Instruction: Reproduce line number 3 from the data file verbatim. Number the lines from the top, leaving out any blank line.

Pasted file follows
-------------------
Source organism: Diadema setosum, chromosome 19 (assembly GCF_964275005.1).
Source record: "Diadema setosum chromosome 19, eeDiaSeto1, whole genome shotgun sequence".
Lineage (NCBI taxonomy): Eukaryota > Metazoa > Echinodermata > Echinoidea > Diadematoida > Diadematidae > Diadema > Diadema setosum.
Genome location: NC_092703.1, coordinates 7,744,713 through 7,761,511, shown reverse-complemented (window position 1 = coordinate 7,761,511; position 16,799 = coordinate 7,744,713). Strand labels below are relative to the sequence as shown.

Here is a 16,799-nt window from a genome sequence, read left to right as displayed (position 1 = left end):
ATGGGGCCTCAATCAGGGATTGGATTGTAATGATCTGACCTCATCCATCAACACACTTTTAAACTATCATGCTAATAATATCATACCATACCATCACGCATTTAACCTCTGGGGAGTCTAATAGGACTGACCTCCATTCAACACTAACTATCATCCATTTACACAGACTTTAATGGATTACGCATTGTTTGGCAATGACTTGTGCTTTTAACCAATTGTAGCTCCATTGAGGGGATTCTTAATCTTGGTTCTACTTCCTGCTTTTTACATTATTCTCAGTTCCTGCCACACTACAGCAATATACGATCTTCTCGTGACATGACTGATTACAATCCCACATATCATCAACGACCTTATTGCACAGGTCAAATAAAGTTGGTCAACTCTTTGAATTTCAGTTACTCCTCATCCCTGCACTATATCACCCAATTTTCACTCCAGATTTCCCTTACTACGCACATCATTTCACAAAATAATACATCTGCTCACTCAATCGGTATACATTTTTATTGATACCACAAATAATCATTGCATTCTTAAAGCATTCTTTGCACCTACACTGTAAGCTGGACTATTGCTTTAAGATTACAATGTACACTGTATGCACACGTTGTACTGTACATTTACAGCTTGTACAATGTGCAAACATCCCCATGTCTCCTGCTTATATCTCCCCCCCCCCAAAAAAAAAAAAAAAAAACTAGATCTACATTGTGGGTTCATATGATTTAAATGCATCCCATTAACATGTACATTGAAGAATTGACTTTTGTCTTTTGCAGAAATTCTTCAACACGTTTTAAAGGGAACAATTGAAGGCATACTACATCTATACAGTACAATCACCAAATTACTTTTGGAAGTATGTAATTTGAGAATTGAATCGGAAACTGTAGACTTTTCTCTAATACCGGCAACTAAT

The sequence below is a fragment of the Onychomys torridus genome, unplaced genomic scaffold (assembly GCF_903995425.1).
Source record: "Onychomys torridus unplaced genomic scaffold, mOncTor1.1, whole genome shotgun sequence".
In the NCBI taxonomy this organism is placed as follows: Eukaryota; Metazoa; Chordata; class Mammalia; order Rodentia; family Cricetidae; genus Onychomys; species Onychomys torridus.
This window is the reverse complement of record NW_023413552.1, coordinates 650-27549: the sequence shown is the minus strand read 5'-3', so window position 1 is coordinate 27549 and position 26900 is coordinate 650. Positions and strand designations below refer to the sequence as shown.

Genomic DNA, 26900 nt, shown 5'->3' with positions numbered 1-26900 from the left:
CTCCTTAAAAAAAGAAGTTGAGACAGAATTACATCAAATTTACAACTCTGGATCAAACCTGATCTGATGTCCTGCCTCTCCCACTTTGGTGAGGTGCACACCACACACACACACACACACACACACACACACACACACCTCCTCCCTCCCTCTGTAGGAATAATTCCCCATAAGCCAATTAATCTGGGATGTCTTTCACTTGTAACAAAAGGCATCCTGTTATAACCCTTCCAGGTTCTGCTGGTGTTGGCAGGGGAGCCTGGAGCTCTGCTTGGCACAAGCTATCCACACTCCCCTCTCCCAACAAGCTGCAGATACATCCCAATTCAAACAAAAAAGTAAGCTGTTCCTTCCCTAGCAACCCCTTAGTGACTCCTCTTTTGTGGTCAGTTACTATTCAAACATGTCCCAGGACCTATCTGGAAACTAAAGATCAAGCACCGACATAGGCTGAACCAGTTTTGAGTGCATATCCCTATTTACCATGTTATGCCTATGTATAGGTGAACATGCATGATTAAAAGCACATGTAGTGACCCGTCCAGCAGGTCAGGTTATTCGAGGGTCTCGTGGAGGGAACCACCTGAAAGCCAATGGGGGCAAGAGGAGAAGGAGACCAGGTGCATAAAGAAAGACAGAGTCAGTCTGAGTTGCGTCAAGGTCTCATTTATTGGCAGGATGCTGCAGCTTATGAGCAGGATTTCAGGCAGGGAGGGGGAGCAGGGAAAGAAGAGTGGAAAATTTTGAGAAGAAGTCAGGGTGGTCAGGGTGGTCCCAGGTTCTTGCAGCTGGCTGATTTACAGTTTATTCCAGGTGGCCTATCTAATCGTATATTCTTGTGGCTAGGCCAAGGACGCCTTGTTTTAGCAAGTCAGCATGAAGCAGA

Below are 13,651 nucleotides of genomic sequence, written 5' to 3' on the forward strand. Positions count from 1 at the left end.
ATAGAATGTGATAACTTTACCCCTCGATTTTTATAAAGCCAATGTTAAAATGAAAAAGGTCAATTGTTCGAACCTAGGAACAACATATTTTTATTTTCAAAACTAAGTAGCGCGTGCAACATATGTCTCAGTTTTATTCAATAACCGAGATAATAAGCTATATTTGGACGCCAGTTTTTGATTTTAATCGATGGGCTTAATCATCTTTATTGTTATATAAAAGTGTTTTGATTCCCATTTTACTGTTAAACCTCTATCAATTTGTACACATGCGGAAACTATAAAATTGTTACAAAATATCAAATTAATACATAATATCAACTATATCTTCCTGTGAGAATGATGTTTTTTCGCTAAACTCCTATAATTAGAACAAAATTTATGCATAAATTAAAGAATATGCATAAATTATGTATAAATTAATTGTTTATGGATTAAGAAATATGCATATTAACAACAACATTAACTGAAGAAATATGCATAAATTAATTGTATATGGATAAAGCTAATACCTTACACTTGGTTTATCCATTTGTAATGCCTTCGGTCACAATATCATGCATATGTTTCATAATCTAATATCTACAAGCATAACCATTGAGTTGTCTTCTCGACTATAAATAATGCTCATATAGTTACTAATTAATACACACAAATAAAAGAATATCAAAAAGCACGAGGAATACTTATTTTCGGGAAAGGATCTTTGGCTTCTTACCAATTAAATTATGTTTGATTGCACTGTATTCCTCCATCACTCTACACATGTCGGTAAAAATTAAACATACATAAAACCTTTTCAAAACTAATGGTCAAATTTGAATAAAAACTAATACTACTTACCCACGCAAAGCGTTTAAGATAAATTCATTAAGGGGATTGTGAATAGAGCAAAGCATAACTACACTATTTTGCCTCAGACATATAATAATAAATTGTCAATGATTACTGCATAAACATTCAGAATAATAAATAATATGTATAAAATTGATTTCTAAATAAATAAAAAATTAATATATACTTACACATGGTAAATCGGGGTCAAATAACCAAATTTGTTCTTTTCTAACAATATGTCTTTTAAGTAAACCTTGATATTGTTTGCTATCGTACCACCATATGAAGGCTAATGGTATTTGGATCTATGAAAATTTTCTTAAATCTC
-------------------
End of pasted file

Lineage (NCBI taxonomy): Eukaryota > Metazoa > Echinodermata > Echinoidea > Diadematoida > Diadematidae > Diadema > Diadema setosum.